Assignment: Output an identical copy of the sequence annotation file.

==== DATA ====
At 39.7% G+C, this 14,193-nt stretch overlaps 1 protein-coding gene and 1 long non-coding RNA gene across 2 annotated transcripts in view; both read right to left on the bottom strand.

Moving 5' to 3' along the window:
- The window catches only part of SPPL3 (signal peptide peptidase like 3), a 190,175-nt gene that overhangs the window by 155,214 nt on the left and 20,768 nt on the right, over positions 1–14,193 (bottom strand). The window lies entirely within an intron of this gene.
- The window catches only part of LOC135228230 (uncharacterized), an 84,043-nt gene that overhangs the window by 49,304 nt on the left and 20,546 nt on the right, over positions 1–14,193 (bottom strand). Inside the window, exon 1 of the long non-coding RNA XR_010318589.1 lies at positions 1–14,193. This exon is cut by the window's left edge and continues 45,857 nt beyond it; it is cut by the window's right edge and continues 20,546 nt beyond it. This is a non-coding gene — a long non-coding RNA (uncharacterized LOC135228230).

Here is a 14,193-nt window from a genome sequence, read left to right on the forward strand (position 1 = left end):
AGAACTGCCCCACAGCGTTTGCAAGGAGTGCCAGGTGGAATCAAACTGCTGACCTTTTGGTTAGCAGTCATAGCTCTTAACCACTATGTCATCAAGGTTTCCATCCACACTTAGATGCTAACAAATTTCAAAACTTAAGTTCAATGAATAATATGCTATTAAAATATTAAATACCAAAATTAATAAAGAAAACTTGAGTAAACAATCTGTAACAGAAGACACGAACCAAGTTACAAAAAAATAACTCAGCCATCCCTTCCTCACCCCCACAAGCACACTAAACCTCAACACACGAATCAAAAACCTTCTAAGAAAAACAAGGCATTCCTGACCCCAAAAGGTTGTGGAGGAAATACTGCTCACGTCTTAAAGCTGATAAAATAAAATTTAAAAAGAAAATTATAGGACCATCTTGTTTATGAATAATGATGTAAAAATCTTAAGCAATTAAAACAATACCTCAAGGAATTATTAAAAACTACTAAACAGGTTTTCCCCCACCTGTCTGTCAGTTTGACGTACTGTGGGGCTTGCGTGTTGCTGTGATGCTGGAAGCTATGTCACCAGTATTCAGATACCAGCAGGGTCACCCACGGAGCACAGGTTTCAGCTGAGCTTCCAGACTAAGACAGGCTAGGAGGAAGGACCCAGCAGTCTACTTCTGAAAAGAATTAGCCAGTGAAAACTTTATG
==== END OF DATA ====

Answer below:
At 39.7% G+C, this 14,193-nt stretch overlaps 1 protein-coding gene and 1 long non-coding RNA gene across 2 annotated transcripts in view; both read right to left on the bottom strand.

Moving 5' to 3' along the window:
- The window catches only part of SPPL3 (signal peptide peptidase like 3), a 190,175-nt gene that overhangs the window by 155,214 nt on the left and 20,768 nt on the right, over positions 1–14,193 (bottom strand). The window lies entirely within an intron of this gene.
- The window catches only part of LOC135228230 (uncharacterized), an 84,043-nt gene that overhangs the window by 49,304 nt on the left and 20,546 nt on the right, over positions 1–14,193 (bottom strand). Inside the window, exon 1 of the long non-coding RNA XR_010318589.1 lies at positions 1–14,193. This exon is cut by the window's left edge and continues 45,857 nt beyond it; it is cut by the window's right edge and continues 20,546 nt beyond it. This is a non-coding gene — a long non-coding RNA (uncharacterized LOC135228230).

Here is a 14,193-nt window from a genome sequence, read left to right on the forward strand (position 1 = left end):
AGAACTGCCCCACAGCGTTTGCAAGGAGTGCCAGGTGGAATCAAACTGCTGACCTTTTGGTTAGCAGTCATAGCTCTTAACCACTATGTCATCAAGGTTTCCATCCACACTTAGATGCTAACAAATTTCAAAACTTAAGTTCAATGAATAATATGCTATTAAAATATTAAATACCAAAATTAATAAAGAAAACTTGAGTAAACAATCTGTAACAGAAGACACGAACCAAGTTACAAAAAAATAACTCAGCCATCCCTTCCTCACCCCCACAAGCACACTAAACCTCAACACACGAATCAAAAACCTTCTAAGAAAAACAAGGCATTCCTGACCCCAAAAGGTTGTGGAGGAAATACTGCTCACGTCTTAAAGCTGATAAAATAAAATTTAAAAAGAAAATTATAGGACCATCTTGTTTATGAATAATGATGTAAAAATCTTAAGCAATTAAAACAATACCTCAAGGAATTATTAAAAACTACTAAACAGGTTTTCCCCCACCTGTCTGTCAGTTTGACGTACTGTGGGGCTTGCGTGTTGCTGTGATGCTGGAAGCTATGTCACCAGTATTCAGATACCAGCAGGGTCACCCACGGAGCACAGGTTTCAGCTGAGCTTCCAGACTAAGACAGGCTAGGAGGAAGGACCCAGCAGTCTACTTCTGAAAAGAATTAGCCAGTGAAAACTTTATG